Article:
But his path as a same-gender loving Christian has not been without personal hardships. “I went through the Pray the Gay away, Conversion Therapy (sexual-orientation therapy), and all that,” he says. None of it worked. “I did believe at one point that one magical day I would wake up and have sexual desires for women, and I would not be same-gender loving. I prayed I would get delivered.” He takes a breath and then, with conviction, proclaims, “The truth is I did get delivered. I got delivered from self-hatred. I got delivered from abusive theology. To me that’s deliverance. Learning to love yourself is deliverance.” 

Powerhouse Church Arrives in Indianapolis

Pastor McQueen moved from Atlanta to Indianapolis in 2012 and quickly began Powerhouse Church, with only six people. It’s a culturally diverse ministry that offers restoration to the whole person, including health and wellness services, GED training and preparation, and advocacy for the rights of individuals in the African-American LGBT community. “It can be tough,” he says. “Particularly when you pastor in an authentic space. When you pastor a church like Powerhouse, where people have attended church all their lives but maybe weren’t honest or upfront about certain aspects of who they are, and then you create a space for all people, that means all of their baggage and all of their hurts, the things other ministries weren’t able to deal with, it comes into one room.” But the message he imparts is clear, “Faith, Healing, and Equality as a right to every willing vessel.” At Powerhouse Church, he declares, “Everyone can know the love of Christ.”

  • Pastor Keith McQueen founded Powerhouse Church of Indianapolis as a culturally diverse ministry, committed to offering restoration to the whole person.
  • Photo by Michelle Craig

Meeting His Life Partner

Derrick Howell came to Powerhouse Church two years ago. Gifted with a joyful singing voice, Derrick is active in the choir — a rousing Spirit filled offering each Sunday that brings the church to its feet, clapping and dancing. He also devotes management talents to the finance department. 

Pastor McQueen explains that a little over a year ago, the two became friends beyond the pastor role. “What I liked about the friendship,” Pastor McQueen says, “is that I could be my whole self around Derrick. I could be Pastor McQueen, and I could just be Keith. And for some strange reason, Derrick seemed to have an ability to deal with that.” He laughs. “After I’m done pastoring people, he has the grace to pastor me. That’s a whole ministry within itself.” Derrick smiles good-naturedly, nodding his agreement.

 

Gradually, their relationship evolved from platonic friendship to romantic. “I wanted to be very careful going into it,” Pastor McQueen explains. “We sought counseling, both spiritual and secular, to make sure that we were going down this path in a very healthy way.” 

On Valentine’s Day, Derrick Proposes 

A humble and highly respected person in the church, Derrick quietly relays their engagement story. “We took a trip to Atlanta, and I met his parents and grandparents. We met the bishop of our organization and attended a church service there. Mostly, we just wanted some time to relax. He’s always busy and I’m always busy; so the weekend was a great opportunity to relax and enjoy each other’s company without all the different pools we get into.” Derrick had planned to propose and present a ring, but when he got to Atlanta, he realized the box containing the ring had been misplaced. Derrick says, “Saturday night, I decided, well, I had my ring. I’m just going to go ahead and propose and give him my ring and then work out the rest of the details later on.”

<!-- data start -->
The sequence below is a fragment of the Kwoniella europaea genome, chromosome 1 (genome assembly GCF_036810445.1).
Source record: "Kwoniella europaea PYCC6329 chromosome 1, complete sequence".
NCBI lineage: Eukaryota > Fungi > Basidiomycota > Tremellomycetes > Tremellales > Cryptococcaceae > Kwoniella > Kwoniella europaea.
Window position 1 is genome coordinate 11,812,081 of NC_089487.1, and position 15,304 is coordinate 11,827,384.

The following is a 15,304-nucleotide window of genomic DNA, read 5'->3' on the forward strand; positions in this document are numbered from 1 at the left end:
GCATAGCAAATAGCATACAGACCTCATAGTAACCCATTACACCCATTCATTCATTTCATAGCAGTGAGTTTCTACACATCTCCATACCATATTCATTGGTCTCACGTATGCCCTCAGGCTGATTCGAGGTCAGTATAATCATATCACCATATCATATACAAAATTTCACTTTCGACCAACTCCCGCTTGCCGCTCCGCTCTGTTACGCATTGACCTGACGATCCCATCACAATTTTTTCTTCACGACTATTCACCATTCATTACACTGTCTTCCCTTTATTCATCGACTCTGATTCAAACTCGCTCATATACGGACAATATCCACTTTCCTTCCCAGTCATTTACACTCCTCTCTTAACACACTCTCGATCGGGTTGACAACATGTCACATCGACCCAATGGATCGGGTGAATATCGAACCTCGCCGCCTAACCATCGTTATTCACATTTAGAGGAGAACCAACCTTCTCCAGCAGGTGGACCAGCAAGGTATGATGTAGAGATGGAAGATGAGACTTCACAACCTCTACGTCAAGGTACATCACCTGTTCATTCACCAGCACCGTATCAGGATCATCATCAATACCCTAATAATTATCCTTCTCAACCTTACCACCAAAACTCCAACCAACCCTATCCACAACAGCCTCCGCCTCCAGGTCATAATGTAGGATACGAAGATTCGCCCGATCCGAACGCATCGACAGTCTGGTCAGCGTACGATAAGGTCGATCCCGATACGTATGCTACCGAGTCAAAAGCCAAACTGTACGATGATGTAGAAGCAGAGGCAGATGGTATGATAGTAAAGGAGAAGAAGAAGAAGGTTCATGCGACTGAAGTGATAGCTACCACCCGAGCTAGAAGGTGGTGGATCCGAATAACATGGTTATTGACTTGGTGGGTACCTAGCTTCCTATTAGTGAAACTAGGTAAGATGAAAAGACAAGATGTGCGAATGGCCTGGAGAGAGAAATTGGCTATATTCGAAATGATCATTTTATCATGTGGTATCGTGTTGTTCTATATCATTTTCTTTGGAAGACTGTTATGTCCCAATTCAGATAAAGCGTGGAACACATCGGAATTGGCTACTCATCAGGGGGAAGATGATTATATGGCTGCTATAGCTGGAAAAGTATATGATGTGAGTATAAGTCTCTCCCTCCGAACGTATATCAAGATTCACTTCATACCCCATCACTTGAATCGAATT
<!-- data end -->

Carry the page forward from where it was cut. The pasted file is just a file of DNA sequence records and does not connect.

“Thankfully,” Derrick continues, “he said yes!” 

Pastor McQueen picks up the thread of their story. “To me, our love is greater than something tangible. Whether he had a ring or not, I was going to say yes. He could have handed me a piece of paper with two boxes. ‘Will you marry me: Yes or No,’ and I would have said yes.” He glances at Derrick. “Our relationship is deeper than that. It’s one of the things I love about Derrick. The relationship goes beyond stuff and other entities. God has given us a certain magic. Our energy feeds off of each other. It’s so easy to converse with him.” 

Like all couples, they have occasional disagreements. Yet, Pastor McQueen finds that they don’t really argue. “Arguing is trying to defend something. I believe we don’t argue because there’s nothing to defend. When we come to a dispute where we share differing viewpoints, we are genuinely trying to reach a conclusion. It’s not about who is right. It’s about what is right.” 

 

Derrick and Pastor McQueen both agree on the importance of intimacy in their relationship. “We have this dynamic of intimacy that we believe in,” says Pastor McQueen. “Intimacy is, we say, into me see, allowing someone to see you authentically and telling each other how we feel. That’s one of the things I appreciate most about my relationship with Derrick.”

Derrick agrees and adds, “One thing we push each other to do is to be completely vulnerable. It’s difficult. Both of us have been in different places where it wasn’t always encouraged. So to come into a relationship and safe space where you can say whatever has to be said and come to a conclusion about it, is one of the biggest pieces.” At Powerhouse Church, Derrick stresses, the ministry is also one of healing. “We use the phrase: ‘All the time, heal each other.'”

Telling The Family 

Pastor McQueen’s family dealt with news of the couple’s engagement a little bit better. He says, “I have taken the time to create an open and honest dialogue with my family, which isn’t easy when you grow up with a southern Pentecostal family. People don’t want to talk about it. They just want to pray about it.” He notes that he didn’t have unrealistic expectations and didn’t pressure them to accept certain ideas overnight that took him years to embrace. His grandmother also helped the process. “My grandmother is just a very loving person,” he says. “Her emphasis was on the love of God and the love of Christ. She has a mentality of, ‘It’s not my place to judge people. My assignment is to love people.'”